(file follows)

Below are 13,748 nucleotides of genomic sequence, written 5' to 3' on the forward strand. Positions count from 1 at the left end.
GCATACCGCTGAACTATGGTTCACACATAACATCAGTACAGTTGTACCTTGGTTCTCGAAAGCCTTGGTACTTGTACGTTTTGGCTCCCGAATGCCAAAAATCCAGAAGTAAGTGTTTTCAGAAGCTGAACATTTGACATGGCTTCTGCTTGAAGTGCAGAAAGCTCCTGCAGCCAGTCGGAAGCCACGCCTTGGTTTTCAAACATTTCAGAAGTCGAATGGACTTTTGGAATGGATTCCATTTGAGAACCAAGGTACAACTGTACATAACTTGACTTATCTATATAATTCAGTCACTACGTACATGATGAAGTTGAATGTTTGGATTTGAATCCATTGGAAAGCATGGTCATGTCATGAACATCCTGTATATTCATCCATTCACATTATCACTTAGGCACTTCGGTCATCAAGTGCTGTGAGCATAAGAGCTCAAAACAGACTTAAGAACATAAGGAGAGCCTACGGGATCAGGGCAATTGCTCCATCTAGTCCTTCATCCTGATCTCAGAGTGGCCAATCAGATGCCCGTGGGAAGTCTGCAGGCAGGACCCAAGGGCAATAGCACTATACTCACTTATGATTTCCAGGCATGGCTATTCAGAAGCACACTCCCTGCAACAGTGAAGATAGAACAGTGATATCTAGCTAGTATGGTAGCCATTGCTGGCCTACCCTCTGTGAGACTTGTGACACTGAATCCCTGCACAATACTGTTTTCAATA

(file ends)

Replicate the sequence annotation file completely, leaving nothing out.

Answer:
Below are 13,748 nucleotides of genomic sequence, written 5' to 3' on the forward strand. Positions count from 1 at the left end.
GCATACCGCTGAACTATGGTTCACACATAACATCAGTACAGTTGTACCTTGGTTCTCGAAAGCCTTGGTACTTGTACGTTTTGGCTCCCGAATGCCAAAAATCCAGAAGTAAGTGTTTTCAGAAGCTGAACATTTGACATGGCTTCTGCTTGAAGTGCAGAAAGCTCCTGCAGCCAGTCGGAAGCCACGCCTTGGTTTTCAAACATTTCAGAAGTCGAATGGACTTTTGGAATGGATTCCATTTGAGAACCAAGGTACAACTGTACATAACTTGACTTATCTATATAATTCAGTCACTACGTACATGATGAAGTTGAATGTTTGGATTTGAATCCATTGGAAAGCATGGTCATGTCATGAACATCCTGTATATTCATCCATTCACATTATCACTTAGGCACTTCGGTCATCAAGTGCTGTGAGCATAAGAGCTCAAAACAGACTTAAGAACATAAGGAGAGCCTACGGGATCAGGGCAATTGCTCCATCTAGTCCTTCATCCTGATCTCAGAGTGGCCAATCAGATGCCCGTGGGAAGTCTGCAGGCAGGACCCAAGGGCAATAGCACTATACTCACTTATGATTTCCAGGCATGGCTATTCAGAAGCACACTCCCTGCAACAGTGAAGATAGAACAGTGATATCTAGCTAGTATGGTAGCCATTGCTGGCCTACCCTCTGTGAGACTTGTGACACTGAATCCCTGCACAATACTGTTTTCAATA